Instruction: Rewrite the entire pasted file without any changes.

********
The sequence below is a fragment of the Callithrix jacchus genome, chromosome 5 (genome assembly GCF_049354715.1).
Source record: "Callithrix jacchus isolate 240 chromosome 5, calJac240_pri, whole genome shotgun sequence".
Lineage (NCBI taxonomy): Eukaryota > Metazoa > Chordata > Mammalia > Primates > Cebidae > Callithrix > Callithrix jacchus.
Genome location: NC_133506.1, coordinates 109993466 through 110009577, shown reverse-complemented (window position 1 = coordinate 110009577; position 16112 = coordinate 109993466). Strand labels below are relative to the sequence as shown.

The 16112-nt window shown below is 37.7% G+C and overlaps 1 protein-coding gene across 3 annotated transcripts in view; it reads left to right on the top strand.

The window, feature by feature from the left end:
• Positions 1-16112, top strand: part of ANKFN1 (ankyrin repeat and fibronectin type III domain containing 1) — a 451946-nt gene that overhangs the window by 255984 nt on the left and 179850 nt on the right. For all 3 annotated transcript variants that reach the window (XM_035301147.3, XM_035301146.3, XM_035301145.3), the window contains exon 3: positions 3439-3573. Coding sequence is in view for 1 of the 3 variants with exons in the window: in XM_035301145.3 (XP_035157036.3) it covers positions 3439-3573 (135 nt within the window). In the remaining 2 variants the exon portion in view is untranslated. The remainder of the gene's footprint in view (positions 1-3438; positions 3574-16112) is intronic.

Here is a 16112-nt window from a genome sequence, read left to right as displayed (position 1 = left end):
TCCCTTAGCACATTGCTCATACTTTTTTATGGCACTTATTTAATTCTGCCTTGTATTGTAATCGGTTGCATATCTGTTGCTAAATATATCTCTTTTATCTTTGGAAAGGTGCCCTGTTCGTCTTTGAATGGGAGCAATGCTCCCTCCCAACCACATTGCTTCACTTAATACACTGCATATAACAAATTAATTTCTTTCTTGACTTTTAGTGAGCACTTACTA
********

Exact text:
The sequence below is a fragment of the Callithrix jacchus genome, chromosome 5 (genome assembly GCF_049354715.1).
Source record: "Callithrix jacchus isolate 240 chromosome 5, calJac240_pri, whole genome shotgun sequence".
Lineage (NCBI taxonomy): Eukaryota > Metazoa > Chordata > Mammalia > Primates > Cebidae > Callithrix > Callithrix jacchus.
Genome location: NC_133506.1, coordinates 109993466 through 110009577, shown reverse-complemented (window position 1 = coordinate 110009577; position 16112 = coordinate 109993466). Strand labels below are relative to the sequence as shown.

The 16112-nt window shown below is 37.7% G+C and overlaps 1 protein-coding gene across 3 annotated transcripts in view; it reads left to right on the top strand.

The window, feature by feature from the left end:
• Positions 1-16112, top strand: part of ANKFN1 (ankyrin repeat and fibronectin type III domain containing 1) — a 451946-nt gene that overhangs the window by 255984 nt on the left and 179850 nt on the right. For all 3 annotated transcript variants that reach the window (XM_035301147.3, XM_035301146.3, XM_035301145.3), the window contains exon 3: positions 3439-3573. Coding sequence is in view for 1 of the 3 variants with exons in the window: in XM_035301145.3 (XP_035157036.3) it covers positions 3439-3573 (135 nt within the window). In the remaining 2 variants the exon portion in view is untranslated. The remainder of the gene's footprint in view (positions 1-3438; positions 3574-16112) is intronic.

Here is a 16112-nt window from a genome sequence, read left to right as displayed (position 1 = left end):
TCCCTTAGCACATTGCTCATACTTTTTTATGGCACTTATTTAATTCTGCCTTGTATTGTAATCGGTTGCATATCTGTTGCTAAATATATCTCTTTTATCTTTGGAAAGGTGCCCTGTTCGTCTTTGAATGGGAGCAATGCTCCCTCCCAACCACATTGCTTCACTTAATACACTGCATATAACAAATTAATTTCTTTCTTGACTTTTAGTGAGCACTTACTA